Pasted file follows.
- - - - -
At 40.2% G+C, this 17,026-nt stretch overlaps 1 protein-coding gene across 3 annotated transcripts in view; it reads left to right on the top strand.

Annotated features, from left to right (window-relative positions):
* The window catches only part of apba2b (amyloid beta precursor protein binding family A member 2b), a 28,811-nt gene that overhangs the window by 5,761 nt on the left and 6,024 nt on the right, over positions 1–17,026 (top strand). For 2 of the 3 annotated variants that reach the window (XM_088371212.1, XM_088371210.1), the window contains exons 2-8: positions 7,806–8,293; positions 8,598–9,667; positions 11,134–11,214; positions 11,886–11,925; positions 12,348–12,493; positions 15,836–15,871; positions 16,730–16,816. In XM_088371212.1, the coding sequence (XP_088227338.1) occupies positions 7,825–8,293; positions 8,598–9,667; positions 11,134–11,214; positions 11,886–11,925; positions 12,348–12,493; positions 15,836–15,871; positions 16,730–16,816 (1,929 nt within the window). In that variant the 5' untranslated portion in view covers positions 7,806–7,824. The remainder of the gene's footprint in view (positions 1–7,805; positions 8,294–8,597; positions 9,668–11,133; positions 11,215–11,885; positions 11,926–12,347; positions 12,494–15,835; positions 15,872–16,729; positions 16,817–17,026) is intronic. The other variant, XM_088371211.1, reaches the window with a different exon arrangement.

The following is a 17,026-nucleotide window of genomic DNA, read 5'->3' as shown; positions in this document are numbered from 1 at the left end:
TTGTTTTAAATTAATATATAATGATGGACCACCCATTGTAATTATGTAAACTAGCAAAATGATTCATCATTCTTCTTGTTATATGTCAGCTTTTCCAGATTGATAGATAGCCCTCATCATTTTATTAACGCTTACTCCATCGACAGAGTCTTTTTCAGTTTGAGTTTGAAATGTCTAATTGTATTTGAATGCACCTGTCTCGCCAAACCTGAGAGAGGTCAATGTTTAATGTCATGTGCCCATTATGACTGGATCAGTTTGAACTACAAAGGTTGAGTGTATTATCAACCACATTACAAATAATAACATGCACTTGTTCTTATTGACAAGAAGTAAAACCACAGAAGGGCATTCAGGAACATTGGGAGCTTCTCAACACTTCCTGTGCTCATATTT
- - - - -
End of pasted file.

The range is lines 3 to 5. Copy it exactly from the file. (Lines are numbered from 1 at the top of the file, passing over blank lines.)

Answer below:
* The window catches only part of apba2b (amyloid beta precursor protein binding family A member 2b), a 28,811-nt gene that overhangs the window by 5,761 nt on the left and 6,024 nt on the right, over positions 1–17,026 (top strand). For 2 of the 3 annotated variants that reach the window (XM_088371212.1, XM_088371210.1), the window contains exons 2-8: positions 7,806–8,293; positions 8,598–9,667; positions 11,134–11,214; positions 11,886–11,925; positions 12,348–12,493; positions 15,836–15,871; positions 16,730–16,816. In XM_088371212.1, the coding sequence (XP_088227338.1) occupies positions 7,825–8,293; positions 8,598–9,667; positions 11,134–11,214; positions 11,886–11,925; positions 12,348–12,493; positions 15,836–15,871; positions 16,730–16,816 (1,929 nt within the window). In that variant the 5' untranslated portion in view covers positions 7,806–7,824. The remainder of the gene's footprint in view (positions 1–7,805; positions 8,294–8,597; positions 9,668–11,133; positions 11,215–11,885; positions 11,926–12,347; positions 12,494–15,835; positions 15,872–16,729; positions 16,817–17,026) is intronic. The other variant, XM_088371211.1, reaches the window with a different exon arrangement.

The following is a 17,026-nucleotide window of genomic DNA, read 5'->3' as shown; positions in this document are numbered from 1 at the left end:
TTGTTTTAAATTAATATATAATGATGGACCACCCATTGTAATTATGTAAACTAGCAAAATGATTCATCATTCTTCTTGTTATATGTCAGCTTTTCCAGATTGATAGATAGCCCTCATCATTTTATTAACGCTTACTCCATCGACAGAGTCTTTTTCAGTTTGAGTTTGAAATGTCTAATTGTATTTGAATGCACCTGTCTCGCCAAACCTGAGAGAGGTCAATGTTTAATGTCATGTGCCCATTATGACTGGATCAGTTTGAACTACAAAGGTTGAGTGTATTATCAACCACATTACAAATAATAACATGCACTTGTTCTTATTGACAAGAAGTAAAACCACAGAAGGGCATTCAGGAACATTGGGAGCTTCTCAACACTTCCTGTGCTCATATTT